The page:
Advice/suggestions on tents?

Hi everyone,

I am about to start researching tents for a camping trip. I would like it to be dual purpose so I can include it as part of my “prep supplies”. Anyone have any advice on specific brands, what I should consider as I look at tents, etc?

Thanks in advance!!!


  • Comments (13)

    • 8

      How many people are you needing to shelter? Are you backpacking? What region of the country are you in? I have consulted the Backpackers Editors Choice tents with success. If your’re looking at a 2 person tent I would look at the MSR Hubba Hubba, if youre looking larger Nemo and Big Agnes are great options. Have you looked at the Eureka Timberline? Its a more cost effective yet robust design (not a lightweight).

      • 10

        I’m looking to shelter 2 people (myself plus one). I’m in Florida. I appreciate your response. I haven’t looked into MSR hubba hubba or Eureka Timberland, but I will!

    • 7

      We’re publishing a roundup of tent suggestions in the next week or so. If you can wait to buy, it might be helpful! To foreshadow, we’re mostly focusing on tents labeled as a “two-person tent” even though the idea is one tent per person.

      • 7

        Thanks! I can’t wait to read it!!!

    • 6

      REI brand tents are great quality, competitive price and they have a “we’ll always take it back no matter what” warranty.

      Backpacking tents (more appropriate for prepping than larger, spacious car camping tents) are usually n-1. That is, a 2 person tent is great for one person, but rather uncomfortable for two. The trade off in weight savings.

      A 3-season model is probably your best bet. Full coverage fly with a bathtub floor. You don’t need a groundcloth unless you are too lazy to look at the ground where you’re throwing your tent.

      I like a freestanding model: easier to set up solo and handy when stressed in a survival situation.

      Since you’re prepping, look for a replacement pole section or repair kit (in case one snaps on you). I prefer aluminum to carbon fiber, more durable in my experience.

      Like everything else, practice setting it up twice or more before you actually need to use it. Watching people clusterfuck new gear in the backcountry is hilarious on a climbing trip, but unfunny in stress/survival situations.

      Good luck! I’m excited to see The Prepared’s new roundup.

      • 7

        Good input, thanks, is in line with what we’re drafting. This will be more of a quick-hit roundup — we haven’t bought All The Models and done a field test yet.

    • 10

      REI is having a sale, and I just purchased their “backpacking bundle” of a Passage 2-person tent with ground cover, sleeping bag, and sleeping pad, for 192.00.  The bundle usually goes for about $270, and separately would go for $328.  (I think the fact that they bundle 1 sleeping bag/pad with the 2-person tent kind of reinforces the n-1 idea below as far as comfort.)  Got it yesterday, and quite happy so far, to the extent that testing it out for five minutes in my living room counts.

      • 8

        I bought this bundle a few weeks ago, and I’ve slept in it once. I’m not a huge backpacker, but I like it! The tent is lightweight and not hard to set up, and the sleeping bag and pad are lightweight and comfy.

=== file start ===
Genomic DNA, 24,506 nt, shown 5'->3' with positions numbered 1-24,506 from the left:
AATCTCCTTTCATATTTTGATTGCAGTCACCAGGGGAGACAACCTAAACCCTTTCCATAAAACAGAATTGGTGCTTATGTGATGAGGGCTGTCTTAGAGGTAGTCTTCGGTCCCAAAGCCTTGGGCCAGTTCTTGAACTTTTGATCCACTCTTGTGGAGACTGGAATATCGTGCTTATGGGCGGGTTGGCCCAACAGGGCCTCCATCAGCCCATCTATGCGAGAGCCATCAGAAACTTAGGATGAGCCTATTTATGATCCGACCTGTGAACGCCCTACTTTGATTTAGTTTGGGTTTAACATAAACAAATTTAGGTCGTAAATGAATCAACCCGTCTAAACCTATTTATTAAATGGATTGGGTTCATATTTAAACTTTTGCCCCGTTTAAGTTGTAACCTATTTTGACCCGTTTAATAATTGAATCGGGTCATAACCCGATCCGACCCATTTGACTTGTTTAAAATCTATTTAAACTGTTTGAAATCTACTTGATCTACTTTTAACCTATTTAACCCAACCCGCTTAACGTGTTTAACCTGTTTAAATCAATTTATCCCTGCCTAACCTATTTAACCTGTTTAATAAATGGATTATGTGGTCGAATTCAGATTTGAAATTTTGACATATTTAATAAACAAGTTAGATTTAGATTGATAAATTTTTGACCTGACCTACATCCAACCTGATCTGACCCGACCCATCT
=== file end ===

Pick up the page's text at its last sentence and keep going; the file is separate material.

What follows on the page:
• 7

        That’s good to hear.  It did seem like a good deal.  I’ve never been backpacking, but have been wanting to start. (So far I am a big walker, sometime hiker.)  The backpacking and prepping pursuits are kind of proceeding in tandem.  I had been taking care of my mother for many years, who had Alzheimer’s.  She passed in October, and between now having the freedom I didn’t have and COVID taking away any desire to travel/stay in hotels/go to cultural events, and the fact that I live in NYC, the idea of backpacking sounds perfect.  Not to mention being able to practice all those bugout skills!!

      • 8

        I just looked and that’s a great tent for 100$. Glad you got it. There are lighter models, of course, but they are often quite a bit more cost-wise, and the design cuteness makes pitching/durability tricky.

        If you want to bulletproof the tent, leak-wise, buy a couple tubes of seam grip, set up the tent outside (backyard, neighbors?) and seal all the floor seams. They are already seam-taped, but this will ensure that you never get an unwelcome surprise come some rainy night.

        Harriman is a great place for gentle backpacking intro hikes. Easily accessible by public transit, although COVID adjustments are obviously in flux.

      • 5

        Thanks!  I will definitely test those seams.  I’ve been checking out Harriman a lot online, and I joined up with the NY/NJ chapter of the Appalachian Mountain Club and a couple of hiking meetup groups.  Unfortunately I have to have surgery, and I’ll find out next week if I can have the laparoscopic version or the old school one that will pretty much put me out of hiking for the rest of the summer.  But whenever, I’ll be ready.  (And hopefully by then I’ll get over the fact that a young woman was just recently airlifted out of Harriman by special ops helicopter after being bitten by a rattlesnake. Yikes!)

        The parks are pretty much opening up, with social distancing, so we’ll see if it stays that way.  I know in the city people are getting very slack with their mask-wearing.

    • 6

      We just posted https://theprepared.com/gear/reviews/tent/

      Helpful? How could it be better?

      • 10

        Good overview, as expected.

        (Disappointed I’ll have to adjust my priors about putting the whole family in one tent, but that’s a personal problem…)

        Since something is better than nothing, when I do come back to looking at shelter, I’ll reference this, because even if the specifics change (out of stock etc.), the discussion will steer me away from suboptimal choices.